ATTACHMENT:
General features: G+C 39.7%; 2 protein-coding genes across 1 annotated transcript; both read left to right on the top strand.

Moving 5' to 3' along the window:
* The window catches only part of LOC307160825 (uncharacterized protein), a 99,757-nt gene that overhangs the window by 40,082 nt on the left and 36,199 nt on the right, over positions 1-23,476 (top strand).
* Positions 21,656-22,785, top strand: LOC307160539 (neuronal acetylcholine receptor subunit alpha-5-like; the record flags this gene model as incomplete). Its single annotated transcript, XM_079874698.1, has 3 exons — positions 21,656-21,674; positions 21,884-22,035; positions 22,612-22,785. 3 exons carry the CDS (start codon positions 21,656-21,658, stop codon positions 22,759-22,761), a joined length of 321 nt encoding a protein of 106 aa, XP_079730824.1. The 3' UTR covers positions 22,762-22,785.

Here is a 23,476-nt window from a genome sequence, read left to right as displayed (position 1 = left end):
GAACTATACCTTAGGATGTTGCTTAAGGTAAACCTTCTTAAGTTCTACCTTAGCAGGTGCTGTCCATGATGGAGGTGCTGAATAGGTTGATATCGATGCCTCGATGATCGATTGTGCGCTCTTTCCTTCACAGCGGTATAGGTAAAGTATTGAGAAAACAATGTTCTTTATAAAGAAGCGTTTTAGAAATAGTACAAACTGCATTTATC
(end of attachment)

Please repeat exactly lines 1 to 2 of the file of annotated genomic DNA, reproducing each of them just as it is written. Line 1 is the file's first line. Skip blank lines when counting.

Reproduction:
General features: G+C 39.7%; 2 protein-coding genes across 1 annotated transcript; both read left to right on the top strand.

Moving 5' to 3' along the window: